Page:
Game viewing was superb, though as always, there is a great deal of luck involved. For example, the morning our guide found a pack of wild dogs, we had elected to do a bush walk (which was rather uneventful, as it turns out). We did hear from others that game viewing tends to be better at other camps (Mombo, for example, and areas closer to Chobe), but we were very happy where we were.
our place in the wilderness
Transfers from Chitabe were very good. It was lovely to arrive by boat at the camp. The whole place had an immediate charm. Lovely tent and very clean. I have no idea why but you really felt you were far from anywhere - delightful.
Very good variety of activity- mokoro, boat, walking and game drives - each of which we enjoyed. The mokoro trip the morning of out departure home was just so relaxing.
It was nice to have one meal when you were left to yourselves (if that is what you wanted).
Food good but is an area which could be improved in terms of variety and choice.
Our guide was young and enthusiastic and there was plenty of game in this area. I never anticipated elephants shifting the tent or waking me in the night by beating their trunks on the roof for the leaves........fascinating to us, but I know some people were worried.
Helpfully the camp had already confirmed our flights before we asked.
The camp is in a lovely setting and the bird life around the camp was excellent but there seemed to be relatively little on the waterways. Although we saw some interesting lion behaviour on the 4x4 outing (tree climbing lions!), we really did not see much at all on the waterbased activites.
It is possible that this may have been due to the exceptionally high water levels this year. Quality of guiding a bit mixed (we had several different guides during our stay)
This is a lovely camp whose location is made all the more special by the fact that it can only be accessed by water. We were warmly welcomed by Adelaide, Boyson, and all the staff and for the next three days were totally entranced by the diversity of the wildlife species accessible there.
Our guide Sevara and trainee guide Piet were both friendly and professional. Sevara grew up in the Okavango Delta and was happy to share with us his extensive knowledge of not just the flora and fauna but also the way of life of people who live in this vast area. He is also a very skilled driver of the all terrain vehicle we used, demonstrating impressive get away tactics when we we were driving off track and came close upon a sizable herd of very large elephants and a very upset matriarch, all of whom decided not simply to charge us but to chase us for some distance. The rest of our animal encounters were spectacular but less adrenalin demanding.
The in-camp highlight was the traditional dinner organized by the staff in the boma area and preceded by singing and dancing which all guests were invited to participate in and of course did. Other camps we visited organized a similar activity but the one at Little Vumbura really stood out in terms of the warmth and enthusiasm of the staff.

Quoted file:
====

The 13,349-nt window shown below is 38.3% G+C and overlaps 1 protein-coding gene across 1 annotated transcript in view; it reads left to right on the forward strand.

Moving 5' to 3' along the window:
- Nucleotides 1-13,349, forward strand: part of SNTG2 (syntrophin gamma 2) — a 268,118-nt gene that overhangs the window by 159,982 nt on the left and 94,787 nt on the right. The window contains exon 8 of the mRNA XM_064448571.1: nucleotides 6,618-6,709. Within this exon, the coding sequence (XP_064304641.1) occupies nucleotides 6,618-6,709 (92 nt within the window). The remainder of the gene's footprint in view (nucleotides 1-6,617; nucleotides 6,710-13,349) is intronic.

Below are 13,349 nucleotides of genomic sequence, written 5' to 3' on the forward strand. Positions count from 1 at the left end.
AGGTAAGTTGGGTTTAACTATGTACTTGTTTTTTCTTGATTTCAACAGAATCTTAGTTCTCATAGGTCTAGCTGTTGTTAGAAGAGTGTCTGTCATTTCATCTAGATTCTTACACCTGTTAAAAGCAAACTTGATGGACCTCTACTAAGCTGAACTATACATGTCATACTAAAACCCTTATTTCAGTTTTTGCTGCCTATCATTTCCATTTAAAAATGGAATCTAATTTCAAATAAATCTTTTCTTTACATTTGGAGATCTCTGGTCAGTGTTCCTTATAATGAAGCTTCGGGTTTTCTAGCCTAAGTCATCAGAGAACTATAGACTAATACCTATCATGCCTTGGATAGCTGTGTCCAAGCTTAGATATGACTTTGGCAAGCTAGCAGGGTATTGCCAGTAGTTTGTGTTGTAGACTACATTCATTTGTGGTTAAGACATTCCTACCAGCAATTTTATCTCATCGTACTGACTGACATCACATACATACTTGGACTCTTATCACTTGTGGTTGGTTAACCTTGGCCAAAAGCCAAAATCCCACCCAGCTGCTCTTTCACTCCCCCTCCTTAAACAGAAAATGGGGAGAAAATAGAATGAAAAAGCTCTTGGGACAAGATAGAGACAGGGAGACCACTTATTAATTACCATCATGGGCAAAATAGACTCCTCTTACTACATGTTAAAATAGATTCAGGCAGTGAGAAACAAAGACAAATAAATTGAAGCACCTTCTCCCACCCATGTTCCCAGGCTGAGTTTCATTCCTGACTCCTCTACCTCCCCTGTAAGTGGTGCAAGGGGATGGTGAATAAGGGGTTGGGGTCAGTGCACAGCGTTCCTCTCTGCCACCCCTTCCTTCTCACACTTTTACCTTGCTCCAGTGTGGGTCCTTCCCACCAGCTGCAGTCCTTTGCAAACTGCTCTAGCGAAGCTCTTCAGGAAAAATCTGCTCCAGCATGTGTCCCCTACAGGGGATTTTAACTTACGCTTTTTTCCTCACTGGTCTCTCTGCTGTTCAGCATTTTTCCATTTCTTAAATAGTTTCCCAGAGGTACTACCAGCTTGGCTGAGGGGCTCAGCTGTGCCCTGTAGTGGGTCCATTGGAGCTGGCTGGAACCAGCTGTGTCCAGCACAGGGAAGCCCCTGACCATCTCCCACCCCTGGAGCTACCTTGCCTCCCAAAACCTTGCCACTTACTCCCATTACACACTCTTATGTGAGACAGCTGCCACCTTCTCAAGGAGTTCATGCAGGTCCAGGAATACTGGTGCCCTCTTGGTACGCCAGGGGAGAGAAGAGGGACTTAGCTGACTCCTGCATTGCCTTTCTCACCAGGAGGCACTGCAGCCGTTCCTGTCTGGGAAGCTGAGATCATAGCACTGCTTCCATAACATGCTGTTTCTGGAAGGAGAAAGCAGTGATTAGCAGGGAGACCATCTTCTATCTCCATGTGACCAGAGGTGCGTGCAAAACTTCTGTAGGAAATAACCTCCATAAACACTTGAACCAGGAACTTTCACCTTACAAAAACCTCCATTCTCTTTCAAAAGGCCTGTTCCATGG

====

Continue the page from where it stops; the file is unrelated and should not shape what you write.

Little Vumbura review
This is a water camp, but actually you spend most of your time on game drives, but because of the location you have a 15-minute boat trip to get to the vehicle and back twice a day. At first that is fun, but it gets old pretty quickly and it reduces your time for the actual drive.
They offer mokoro trips here and rides on the boat, but most people only do the mokoro as you get a boat ride every day. The mokoro was fun, as an elephant walked across the river right in front of us and we saw baboons in a tree as well as river life.
However, if we did it again, I would not go to a water camp. Other land camps also seem to offer experiences on a river, and I think that makes more sense.
Expert Africa comments
We passed these comments to the Little Vumbura team, and they commented:
"The floods in to the Okavango Delta have been absolutely tremendous this year and have been recorded as the highest since 1963. A number of scenarios have contributed to this including above average rainfall over the past couple of years in the catchment area in Angola; good rains over the Okavango Delta; and heavy late rains. All three factors resulted in a vey high water table which meant when this year's flood came down in to the Delta, instead of seeping in to the ground it rose to cover a far great area than usual (since 1963).
From an environmental perspective, the high water levels will lead to a fantastic regeneration process for the years to come. From an experience perspective for our guests, Chris is correct in that rather than the normal 40 minute drive from the airstrip to the boat station and a 10 minute boat transfer in to camp, the transfer became a 10 minute road transfer to a new "boat station" and a 40 minute boat transfer in to camp. This new transfer route was in place for most of June and part of July and we had hoped that the beauty of the transfer and the phenomena of the floods would increase the experience for our guests. However for those guests who were visiting Little Vumbura for predominantly the land/game experience, the boat transfers may have felt too repetitive. Little Vumbura is what we call a combination camp and, by virtue of being located on an island deep in the Okavango Delta but in an area where there is permanent dry land close by, it offers both superb water and game activities.
The flood has now pushed its way quite a long way down and as a result the water levels have dropped in the Little Vumbura and Vumbura Plains area and we are now [Ed: comments received on 31 July 2009] back to using our game drive transfer route in to camp."